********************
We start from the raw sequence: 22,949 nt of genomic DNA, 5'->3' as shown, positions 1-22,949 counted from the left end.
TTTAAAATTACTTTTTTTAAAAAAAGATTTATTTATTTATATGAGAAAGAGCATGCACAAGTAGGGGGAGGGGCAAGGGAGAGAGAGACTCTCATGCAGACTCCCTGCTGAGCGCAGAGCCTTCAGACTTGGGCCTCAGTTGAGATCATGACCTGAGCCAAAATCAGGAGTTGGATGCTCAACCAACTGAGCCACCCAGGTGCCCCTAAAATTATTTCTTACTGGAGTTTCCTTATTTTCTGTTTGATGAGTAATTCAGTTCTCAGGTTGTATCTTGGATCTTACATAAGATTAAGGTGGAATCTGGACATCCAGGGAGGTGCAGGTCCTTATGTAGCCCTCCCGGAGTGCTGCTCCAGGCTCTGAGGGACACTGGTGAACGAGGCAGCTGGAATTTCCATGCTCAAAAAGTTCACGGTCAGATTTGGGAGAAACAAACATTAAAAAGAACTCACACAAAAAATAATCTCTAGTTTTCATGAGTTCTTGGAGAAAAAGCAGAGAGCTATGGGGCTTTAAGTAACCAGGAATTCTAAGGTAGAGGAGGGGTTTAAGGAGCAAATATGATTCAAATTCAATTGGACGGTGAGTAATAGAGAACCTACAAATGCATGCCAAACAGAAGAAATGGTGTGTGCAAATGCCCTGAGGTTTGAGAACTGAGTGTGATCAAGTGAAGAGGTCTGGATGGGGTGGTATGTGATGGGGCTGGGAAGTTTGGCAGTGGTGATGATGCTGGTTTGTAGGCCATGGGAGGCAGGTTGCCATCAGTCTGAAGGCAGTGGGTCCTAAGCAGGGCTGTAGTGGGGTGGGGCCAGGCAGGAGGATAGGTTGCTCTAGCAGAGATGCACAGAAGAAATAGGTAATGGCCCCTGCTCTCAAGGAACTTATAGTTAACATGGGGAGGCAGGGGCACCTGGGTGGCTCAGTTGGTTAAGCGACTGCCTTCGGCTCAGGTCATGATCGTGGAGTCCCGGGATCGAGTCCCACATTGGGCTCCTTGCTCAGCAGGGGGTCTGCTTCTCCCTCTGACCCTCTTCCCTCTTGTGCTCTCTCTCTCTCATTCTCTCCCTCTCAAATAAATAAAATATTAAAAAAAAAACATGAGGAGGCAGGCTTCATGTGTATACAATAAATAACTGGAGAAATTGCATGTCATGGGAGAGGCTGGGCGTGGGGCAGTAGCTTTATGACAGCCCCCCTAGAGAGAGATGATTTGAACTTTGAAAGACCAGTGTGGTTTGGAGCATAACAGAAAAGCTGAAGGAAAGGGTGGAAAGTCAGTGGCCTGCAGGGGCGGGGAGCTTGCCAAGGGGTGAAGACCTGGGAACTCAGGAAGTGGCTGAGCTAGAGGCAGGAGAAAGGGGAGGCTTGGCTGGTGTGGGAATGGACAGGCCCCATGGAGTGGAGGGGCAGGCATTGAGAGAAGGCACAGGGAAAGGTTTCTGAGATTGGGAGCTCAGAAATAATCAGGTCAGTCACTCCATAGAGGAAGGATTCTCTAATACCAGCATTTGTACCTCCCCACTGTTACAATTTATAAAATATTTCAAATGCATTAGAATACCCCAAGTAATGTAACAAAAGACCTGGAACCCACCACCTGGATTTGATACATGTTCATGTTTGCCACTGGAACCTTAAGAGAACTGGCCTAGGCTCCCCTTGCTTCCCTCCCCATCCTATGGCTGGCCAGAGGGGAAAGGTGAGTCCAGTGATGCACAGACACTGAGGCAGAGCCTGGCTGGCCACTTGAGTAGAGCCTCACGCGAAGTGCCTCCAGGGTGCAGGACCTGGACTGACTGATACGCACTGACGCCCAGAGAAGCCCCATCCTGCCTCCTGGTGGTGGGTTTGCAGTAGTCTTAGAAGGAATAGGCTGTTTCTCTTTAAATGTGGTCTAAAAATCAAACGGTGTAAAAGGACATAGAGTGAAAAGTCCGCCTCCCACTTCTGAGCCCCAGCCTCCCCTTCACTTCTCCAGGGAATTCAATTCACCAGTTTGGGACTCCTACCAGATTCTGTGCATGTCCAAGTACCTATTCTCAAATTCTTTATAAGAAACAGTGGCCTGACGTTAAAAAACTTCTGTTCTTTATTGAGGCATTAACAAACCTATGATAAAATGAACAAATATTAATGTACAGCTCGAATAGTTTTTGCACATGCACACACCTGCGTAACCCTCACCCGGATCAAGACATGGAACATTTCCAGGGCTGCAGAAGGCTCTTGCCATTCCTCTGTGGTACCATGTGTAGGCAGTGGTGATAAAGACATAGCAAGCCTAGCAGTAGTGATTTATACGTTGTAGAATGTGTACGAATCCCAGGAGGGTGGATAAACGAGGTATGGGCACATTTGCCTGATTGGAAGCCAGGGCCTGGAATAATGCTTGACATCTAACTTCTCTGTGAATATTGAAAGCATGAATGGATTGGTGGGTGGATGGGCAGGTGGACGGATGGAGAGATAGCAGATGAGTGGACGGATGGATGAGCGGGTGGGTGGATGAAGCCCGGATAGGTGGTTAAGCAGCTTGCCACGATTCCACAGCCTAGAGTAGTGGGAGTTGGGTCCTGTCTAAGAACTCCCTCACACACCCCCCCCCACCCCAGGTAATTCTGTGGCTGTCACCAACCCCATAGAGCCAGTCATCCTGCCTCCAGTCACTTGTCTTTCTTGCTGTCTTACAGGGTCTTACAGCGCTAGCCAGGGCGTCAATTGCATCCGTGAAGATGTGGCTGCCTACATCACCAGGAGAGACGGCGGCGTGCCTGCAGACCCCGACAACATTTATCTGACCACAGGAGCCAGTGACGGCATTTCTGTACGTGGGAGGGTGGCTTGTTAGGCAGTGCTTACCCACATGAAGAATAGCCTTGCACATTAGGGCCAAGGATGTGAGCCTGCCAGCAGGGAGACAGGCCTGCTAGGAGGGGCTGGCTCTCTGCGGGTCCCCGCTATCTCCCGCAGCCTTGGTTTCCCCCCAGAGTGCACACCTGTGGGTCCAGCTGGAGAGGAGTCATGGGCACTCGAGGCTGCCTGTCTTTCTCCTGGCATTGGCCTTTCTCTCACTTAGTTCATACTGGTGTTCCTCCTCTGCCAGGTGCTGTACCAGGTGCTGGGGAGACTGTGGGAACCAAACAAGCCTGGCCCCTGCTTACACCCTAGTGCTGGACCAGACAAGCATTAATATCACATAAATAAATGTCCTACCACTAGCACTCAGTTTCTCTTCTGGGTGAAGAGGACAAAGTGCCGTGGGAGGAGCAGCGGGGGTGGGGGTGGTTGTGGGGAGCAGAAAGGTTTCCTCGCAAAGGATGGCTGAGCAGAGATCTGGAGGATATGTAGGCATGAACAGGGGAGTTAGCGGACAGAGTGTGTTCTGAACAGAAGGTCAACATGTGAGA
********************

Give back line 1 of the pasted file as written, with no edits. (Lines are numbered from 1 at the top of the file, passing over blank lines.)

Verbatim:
We start from the raw sequence: 22,949 nt of genomic DNA, 5'->3' as shown, positions 1-22,949 counted from the left end.